From Maria Comella's Hizzoner's Highlights, an e-mail update sent to reporters each a.m.

...[T]he latest Washington Post survey showing Rudy Giuliani leading his nearest competitor by 14 points. Oddly enough The Washington Post seems confused by their own poll results or just unwilling to accept the basic fact Republicans do like Rudy Giuliani with headlines like “unsettled GOP race” and “nomination most open in decades.” Let’s see – Mayor Giuiani leads with 33% of the vote, while McCain actually comes in second at 19%, Thompson at 16% and Romney at 11%. If this is what an unsettled race looks like, I can’t wait to see what the numbers are when we’re winning.



The sleight against the Post aside, does Comella have a point?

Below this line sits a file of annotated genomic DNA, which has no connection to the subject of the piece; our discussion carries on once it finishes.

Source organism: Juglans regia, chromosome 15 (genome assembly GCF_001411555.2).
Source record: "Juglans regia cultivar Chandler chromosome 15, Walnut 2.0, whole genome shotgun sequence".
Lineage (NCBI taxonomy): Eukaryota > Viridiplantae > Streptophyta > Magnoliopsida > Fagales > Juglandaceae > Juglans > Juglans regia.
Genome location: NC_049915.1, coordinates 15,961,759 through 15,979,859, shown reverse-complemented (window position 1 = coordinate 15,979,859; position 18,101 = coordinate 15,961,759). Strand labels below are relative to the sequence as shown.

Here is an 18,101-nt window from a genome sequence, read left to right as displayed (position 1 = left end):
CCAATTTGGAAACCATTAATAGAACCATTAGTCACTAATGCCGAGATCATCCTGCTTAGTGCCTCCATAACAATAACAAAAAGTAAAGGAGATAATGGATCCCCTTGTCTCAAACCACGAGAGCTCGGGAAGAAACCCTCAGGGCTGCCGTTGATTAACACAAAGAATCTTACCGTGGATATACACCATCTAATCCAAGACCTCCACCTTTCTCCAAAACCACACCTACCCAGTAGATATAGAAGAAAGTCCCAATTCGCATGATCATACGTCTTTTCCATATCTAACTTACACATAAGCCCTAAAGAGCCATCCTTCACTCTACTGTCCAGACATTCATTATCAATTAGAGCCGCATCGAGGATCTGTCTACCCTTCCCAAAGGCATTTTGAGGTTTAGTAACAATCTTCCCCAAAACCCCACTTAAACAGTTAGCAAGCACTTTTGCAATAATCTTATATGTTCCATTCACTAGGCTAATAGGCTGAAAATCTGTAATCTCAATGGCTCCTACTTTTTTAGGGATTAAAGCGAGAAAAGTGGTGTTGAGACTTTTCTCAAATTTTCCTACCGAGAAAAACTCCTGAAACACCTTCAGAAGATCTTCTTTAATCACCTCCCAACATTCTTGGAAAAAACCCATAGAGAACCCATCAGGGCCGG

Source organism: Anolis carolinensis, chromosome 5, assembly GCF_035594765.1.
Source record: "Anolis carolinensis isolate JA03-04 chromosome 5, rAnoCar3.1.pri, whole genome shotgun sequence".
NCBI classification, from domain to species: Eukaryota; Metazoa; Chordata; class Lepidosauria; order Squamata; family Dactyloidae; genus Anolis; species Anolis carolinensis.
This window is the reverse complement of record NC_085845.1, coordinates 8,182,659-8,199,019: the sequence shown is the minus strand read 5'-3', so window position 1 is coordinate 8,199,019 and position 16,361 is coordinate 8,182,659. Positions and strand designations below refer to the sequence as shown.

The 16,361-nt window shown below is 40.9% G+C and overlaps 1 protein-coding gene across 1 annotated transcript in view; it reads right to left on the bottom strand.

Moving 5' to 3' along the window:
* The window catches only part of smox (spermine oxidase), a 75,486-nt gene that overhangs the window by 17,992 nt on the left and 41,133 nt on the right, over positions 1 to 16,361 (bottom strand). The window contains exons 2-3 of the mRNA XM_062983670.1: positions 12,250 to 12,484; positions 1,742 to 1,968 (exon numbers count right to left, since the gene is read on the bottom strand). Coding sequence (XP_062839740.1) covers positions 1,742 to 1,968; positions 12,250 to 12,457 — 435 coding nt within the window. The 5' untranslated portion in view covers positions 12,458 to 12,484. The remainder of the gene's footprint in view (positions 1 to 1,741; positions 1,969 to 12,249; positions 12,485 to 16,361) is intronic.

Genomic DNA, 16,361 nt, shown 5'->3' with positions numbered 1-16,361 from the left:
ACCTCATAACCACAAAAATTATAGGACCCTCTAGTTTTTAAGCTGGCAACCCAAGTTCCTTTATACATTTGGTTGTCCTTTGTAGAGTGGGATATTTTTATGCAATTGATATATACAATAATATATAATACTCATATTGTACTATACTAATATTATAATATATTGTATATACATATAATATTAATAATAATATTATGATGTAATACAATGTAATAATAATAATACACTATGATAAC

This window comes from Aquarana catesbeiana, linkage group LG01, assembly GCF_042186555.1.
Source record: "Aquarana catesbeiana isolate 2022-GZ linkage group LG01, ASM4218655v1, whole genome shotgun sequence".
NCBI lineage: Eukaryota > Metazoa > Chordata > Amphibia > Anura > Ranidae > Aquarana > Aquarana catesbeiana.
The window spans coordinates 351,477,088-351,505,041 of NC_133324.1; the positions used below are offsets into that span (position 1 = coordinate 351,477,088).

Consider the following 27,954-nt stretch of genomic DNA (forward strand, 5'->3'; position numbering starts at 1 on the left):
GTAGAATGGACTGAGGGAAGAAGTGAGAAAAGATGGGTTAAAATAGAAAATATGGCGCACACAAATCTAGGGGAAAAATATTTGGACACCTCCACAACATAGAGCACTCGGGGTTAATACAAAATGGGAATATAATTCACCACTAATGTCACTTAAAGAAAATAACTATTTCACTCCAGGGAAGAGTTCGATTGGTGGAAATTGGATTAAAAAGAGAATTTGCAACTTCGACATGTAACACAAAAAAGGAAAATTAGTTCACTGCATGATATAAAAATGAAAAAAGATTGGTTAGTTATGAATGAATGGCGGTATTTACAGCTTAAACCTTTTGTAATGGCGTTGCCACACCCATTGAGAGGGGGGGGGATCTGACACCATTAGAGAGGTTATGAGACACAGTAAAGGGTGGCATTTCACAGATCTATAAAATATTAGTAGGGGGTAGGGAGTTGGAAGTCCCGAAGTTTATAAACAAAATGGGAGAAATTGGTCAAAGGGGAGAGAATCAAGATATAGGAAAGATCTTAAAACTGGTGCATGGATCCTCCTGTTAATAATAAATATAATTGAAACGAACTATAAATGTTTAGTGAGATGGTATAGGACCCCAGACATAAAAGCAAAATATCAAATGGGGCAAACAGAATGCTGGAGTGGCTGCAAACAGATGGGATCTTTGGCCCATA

Clearly, Giuliani has a solid and enduring block of supporters -- the largest plurality of the field.

These Republicans live disproportionately in Florida, California, New York, Illinois, Michigan and Texas. The rest of the Republican field is in flux; Thompson droppped nearly 10 points; McCain's up four; Huckabee's constant at around 9%.

If Giuliani held leads in Iowa, New Hampshire or South Carolina, and if his Florida lead was prohibitive, then, yes, the race would seem to be more settled. But so long as there is a disjuncture between the earliest states and the national polls, flux it is.

Now -- the Giuliani campaign might well respond that the press dismisses their NH-to-SC-to Florida-to Feb. 5 strategy, but, really, until the thing plays out, who the heck knows what's going to happen? No one should buy any strategy until it proves itself a seller.

We want to hear what you think about this article. Submit a letter to the editor or write to letters@theatlantic.com.